This work package is devoted to the complex issue of transforming a low level, content description of mathematics (understandable by automatic applications for the mechanization of mathematics) into a human-readable presentational format. It covers both statements and proofs. The transformation will be decomposed in a sequence of intermediate steps, for modularity reasons. All transformations will be implemented by means of XSLT-stylesheets. Stylesheets will be simple, modular, and easily composable. All the transformation process should be independent from any specific application.
The task is devoted to the translation of the standard library of the COQ Proof assistant into a suitable XML dialect, and to the definition of a low-level DTD for the terms of the Calculus of Inductive Construction (the logical system used by COQ).
Implementation of a bunch of stylesheets transforming the low-level logical description of COQ-expressions into a ``standard'' intermediate, content-level representation such as MathML content.
Similar to the previous task, but for proofs. The delicate point, here, is the fact that no ``standard'' intermediate representation currently exists, and thus it has to be defined.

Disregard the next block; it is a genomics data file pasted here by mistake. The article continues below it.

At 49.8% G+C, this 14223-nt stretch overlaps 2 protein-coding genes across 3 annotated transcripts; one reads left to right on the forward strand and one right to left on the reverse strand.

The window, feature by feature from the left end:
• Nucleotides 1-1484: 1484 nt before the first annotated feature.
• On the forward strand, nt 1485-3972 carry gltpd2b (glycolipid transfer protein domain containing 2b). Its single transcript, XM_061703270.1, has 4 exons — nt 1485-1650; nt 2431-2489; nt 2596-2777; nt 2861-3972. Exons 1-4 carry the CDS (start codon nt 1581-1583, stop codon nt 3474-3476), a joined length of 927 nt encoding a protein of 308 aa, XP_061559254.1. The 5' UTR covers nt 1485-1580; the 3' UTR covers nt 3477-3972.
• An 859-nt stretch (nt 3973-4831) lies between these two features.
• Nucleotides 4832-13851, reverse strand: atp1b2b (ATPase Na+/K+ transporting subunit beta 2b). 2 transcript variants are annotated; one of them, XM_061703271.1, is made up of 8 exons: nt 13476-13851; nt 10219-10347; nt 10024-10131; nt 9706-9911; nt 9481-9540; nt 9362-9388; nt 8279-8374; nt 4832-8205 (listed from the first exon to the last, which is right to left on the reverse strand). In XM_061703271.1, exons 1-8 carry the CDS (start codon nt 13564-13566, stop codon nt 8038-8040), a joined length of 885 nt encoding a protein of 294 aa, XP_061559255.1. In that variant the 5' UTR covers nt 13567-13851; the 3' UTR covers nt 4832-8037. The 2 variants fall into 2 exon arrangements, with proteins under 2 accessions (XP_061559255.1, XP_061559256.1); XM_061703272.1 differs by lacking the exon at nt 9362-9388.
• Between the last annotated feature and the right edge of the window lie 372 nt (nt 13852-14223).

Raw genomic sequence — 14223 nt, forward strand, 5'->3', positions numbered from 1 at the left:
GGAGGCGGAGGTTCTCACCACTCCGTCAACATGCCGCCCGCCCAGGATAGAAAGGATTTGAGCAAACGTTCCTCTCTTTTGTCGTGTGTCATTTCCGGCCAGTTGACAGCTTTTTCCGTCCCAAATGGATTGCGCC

Relevant metadata such as list of identifiers in critical positions inside statements can be automatically extracted from the fully structured representation of mathematical objects. This information can then be exploited for searching and retrieving. The precise list of metadata will be defined in Work Package 3.
Implementation of a bunch of stylesheets transforming the intermediate content representation into a suitable rendering format (MathML presentation, HTML, etc.)
Similar to the previous task but for proofs. In this case, a fully automated approach is unlikely to produce really satisfactory results, and the process should be possibly integrated with some mechanism for interactive annotation (see Task 4.3).
The exportation module D2.a. is our first milestone: without a large amount of available documents it would be impossible to test the transformations. Similarly, without a precise definition of the intermediate language, and a large sample of documents in this format (D2c-d) we cannot start to seriously address the presentational issue. Note that the intermediate language is the real core of the whole project.
The development of presentational stylesheets also depends in an essential way on the development of rendering/browsing engines for the chosen presentational language (in particular, for MathML).
For the end of month 18, we expect to have a first working prototype of the whole application.